Over-the-counter retinol or vitamin A can also have an exfoliating, slightly antibacterial effect on skin; Juice Beauty’s Green Apple Peel ($45, goop.com) incorporates vitamin A with other natural ingredients for gentle but thorough treatment. Anolik says retinols can be incredibly effective, especially higher-strength prescription retinoids: “They’re the gold standard in acne and aging treatments.” The prescription versions, from Tazorac to Differin, are usually covered by insurance in the case of acne. Vitamin C can also treat pores and exfoliate; Tammy Fender’s System ($165, goop.com) comes with a vitamin C toner; Odacite makes an oil called An Autumn On the World ($149, goop.com) packed with vitamin C.

Clays—especially in the form of overnight masks or spot treatments—can treat oil, dead skin cells and, left on overnight, fight bacteria to some degree. Tata Harper’s Resurfacing Mask ($55, goop.com) mixes pink clay with salicylic acid (white willow) for a one-two punch. Charcoal can help purify skin just as it does water, drawing out impurities, as it does, in May Lindstrom’s Problem Solver Correcting Masque ($90, goop.com).

Alcohol-based toners have been an anti-acne step since forever, but are so harsh and drying on skin that they can cause skin to produce even more oil, and they can irritate; as with benzoyl peroxide or any other irritant, they can further inflame a case of acne. But dabbing skin with witch hazel or non-alcohol toner (we love S.W. Basics’ toner with witch hazel and raw apple cider vinegar, $22, swbasicsofbk.com) can serve as a mild exfoliant, to unclog pores and deposit a bit more treatment ingredient, like tea tree oil or salicylic acid. Tea Tree Oil Facial Cleansing pads from Desert Essence ($7.99, desertessence.com) are particularly brilliant, combining both ingredients.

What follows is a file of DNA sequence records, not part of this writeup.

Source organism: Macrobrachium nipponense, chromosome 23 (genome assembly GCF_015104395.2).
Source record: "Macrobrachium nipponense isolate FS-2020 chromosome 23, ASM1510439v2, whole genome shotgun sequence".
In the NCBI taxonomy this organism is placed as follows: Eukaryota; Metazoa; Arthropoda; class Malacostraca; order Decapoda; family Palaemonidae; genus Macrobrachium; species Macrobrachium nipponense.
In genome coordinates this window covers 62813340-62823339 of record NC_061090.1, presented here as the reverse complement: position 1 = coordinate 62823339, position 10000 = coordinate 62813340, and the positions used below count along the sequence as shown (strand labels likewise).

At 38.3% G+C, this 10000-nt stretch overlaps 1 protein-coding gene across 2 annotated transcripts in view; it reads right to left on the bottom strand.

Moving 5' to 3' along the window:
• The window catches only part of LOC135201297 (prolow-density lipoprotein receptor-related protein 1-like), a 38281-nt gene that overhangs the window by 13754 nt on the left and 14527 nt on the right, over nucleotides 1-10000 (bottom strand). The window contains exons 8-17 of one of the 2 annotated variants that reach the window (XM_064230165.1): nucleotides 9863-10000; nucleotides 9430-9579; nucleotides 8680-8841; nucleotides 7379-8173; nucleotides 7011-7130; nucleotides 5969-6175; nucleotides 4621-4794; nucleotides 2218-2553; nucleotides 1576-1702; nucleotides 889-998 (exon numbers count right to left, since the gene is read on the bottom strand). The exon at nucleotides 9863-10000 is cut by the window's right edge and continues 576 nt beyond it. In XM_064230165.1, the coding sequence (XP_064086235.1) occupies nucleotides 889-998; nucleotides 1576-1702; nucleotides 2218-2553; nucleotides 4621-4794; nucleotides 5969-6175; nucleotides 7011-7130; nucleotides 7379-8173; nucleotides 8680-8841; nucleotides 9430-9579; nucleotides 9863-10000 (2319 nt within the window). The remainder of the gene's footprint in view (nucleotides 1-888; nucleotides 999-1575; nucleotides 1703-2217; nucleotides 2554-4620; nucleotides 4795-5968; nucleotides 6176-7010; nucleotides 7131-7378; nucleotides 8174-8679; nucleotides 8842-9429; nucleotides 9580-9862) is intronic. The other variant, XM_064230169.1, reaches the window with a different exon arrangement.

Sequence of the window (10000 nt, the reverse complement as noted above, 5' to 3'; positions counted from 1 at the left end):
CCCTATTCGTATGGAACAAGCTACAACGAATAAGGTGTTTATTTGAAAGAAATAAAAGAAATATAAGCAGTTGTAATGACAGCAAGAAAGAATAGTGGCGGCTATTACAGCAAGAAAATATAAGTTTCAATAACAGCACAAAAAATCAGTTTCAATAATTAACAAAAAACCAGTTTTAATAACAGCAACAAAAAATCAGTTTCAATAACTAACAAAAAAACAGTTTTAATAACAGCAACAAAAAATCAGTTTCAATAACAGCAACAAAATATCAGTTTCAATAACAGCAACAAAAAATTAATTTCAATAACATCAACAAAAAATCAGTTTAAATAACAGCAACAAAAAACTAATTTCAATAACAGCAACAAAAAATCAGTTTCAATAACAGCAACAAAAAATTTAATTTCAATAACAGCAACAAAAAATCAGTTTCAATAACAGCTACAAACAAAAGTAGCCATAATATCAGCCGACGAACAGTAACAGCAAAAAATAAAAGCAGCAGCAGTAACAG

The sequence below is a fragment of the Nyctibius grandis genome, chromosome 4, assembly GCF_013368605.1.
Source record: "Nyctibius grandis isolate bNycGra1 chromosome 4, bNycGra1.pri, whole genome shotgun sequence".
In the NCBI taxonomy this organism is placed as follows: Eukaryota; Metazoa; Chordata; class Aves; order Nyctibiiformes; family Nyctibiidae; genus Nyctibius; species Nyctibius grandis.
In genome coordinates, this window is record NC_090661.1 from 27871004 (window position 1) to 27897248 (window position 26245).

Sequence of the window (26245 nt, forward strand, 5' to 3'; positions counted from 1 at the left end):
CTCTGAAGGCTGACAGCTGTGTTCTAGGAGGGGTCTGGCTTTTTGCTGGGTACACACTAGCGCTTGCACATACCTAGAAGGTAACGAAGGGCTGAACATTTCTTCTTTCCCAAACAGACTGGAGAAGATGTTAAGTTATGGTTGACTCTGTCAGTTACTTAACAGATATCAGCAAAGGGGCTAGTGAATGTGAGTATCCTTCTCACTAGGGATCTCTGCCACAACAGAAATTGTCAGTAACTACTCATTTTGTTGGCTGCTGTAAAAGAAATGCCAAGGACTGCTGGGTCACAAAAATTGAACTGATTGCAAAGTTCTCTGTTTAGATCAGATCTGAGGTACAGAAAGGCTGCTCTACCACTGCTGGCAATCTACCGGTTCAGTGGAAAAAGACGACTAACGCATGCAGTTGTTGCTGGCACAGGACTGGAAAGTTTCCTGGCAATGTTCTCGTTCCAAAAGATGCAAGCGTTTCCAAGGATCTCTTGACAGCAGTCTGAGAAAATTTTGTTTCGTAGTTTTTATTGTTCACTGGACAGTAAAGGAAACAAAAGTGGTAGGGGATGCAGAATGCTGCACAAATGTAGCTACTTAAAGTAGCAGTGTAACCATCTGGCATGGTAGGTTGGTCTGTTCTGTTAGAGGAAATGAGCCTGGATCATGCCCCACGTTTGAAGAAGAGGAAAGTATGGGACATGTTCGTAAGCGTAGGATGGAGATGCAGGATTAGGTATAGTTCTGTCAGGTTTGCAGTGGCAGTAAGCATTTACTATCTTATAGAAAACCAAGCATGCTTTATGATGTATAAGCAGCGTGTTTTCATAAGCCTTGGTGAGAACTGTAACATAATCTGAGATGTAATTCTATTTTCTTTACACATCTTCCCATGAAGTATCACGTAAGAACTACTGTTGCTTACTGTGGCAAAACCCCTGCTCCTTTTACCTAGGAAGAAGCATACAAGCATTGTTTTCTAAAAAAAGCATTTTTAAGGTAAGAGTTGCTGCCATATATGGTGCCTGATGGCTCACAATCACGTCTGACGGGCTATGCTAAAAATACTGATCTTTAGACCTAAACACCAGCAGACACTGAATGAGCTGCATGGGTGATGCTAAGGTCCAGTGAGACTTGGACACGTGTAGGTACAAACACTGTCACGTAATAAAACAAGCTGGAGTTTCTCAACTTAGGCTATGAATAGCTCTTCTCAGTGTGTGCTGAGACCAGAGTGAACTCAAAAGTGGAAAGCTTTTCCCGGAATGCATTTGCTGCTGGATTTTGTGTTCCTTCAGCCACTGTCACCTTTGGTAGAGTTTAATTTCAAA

What (Not) to Eat

Many theories about diet and acne abound; Anolik is most convinced by the ones surrounding sugar and dairy. “Dermatologists really didn’t believe in all the dietary restrictions for acne, but studies in the past ten years have convinced us a bit,” he says. “Dairy and high-glycemic foods do seem to play a part.” High-sugar diets are known to feed bacteria; any diet that increases overall inflammation in the body doubtlessly plays a part. Specific diets—from Ayurveda to low-carb to veganism—definitely work for some people.

Dermatologist-Office Solutions

If you’ve made a concerted effort with over-the-counter regimens and/or diet and still aren’t seeing results, a dermatologist is absolutely worth it. There are many levels of care: Prescription retinoids (Retin A, Tazorac, Differin et al) and/or topical antibiotics are the mildest, along with blue-light treatments like Isolaze, which kill bacteria and clear pores, with virtually no downtime. Light lasers like Clear and Brilliant can clear pores and treat the red and brown tones left by old acne lesions. “Some patients think they’ve got a severe problem, when they really only have a few pimples, surrounded by red and brown marks from old breakouts,” notes Anolik. Oral antibiotics represent a more aggressive (and unsustainable long-term) solution; birth control pills and hormone-mitigating medications like Spironalactone and Deldactone can get many more-severe patients’ acne under control. Most aggressive is Accutane; while it can be severely drying and can cause birth defects if taken during pregnancy, it represents a cure for truly-severe acne cases, says Anolik. “Used correctly, it is something of a miracle for people who’ve tried everything and failed,” he says.

Most situations are thankfully much less dire—and can be treated with a firm regimen and…constant vigilance. Below, our favorites for treating hormonal acne—they’ll work if you keep using them, over and over and over.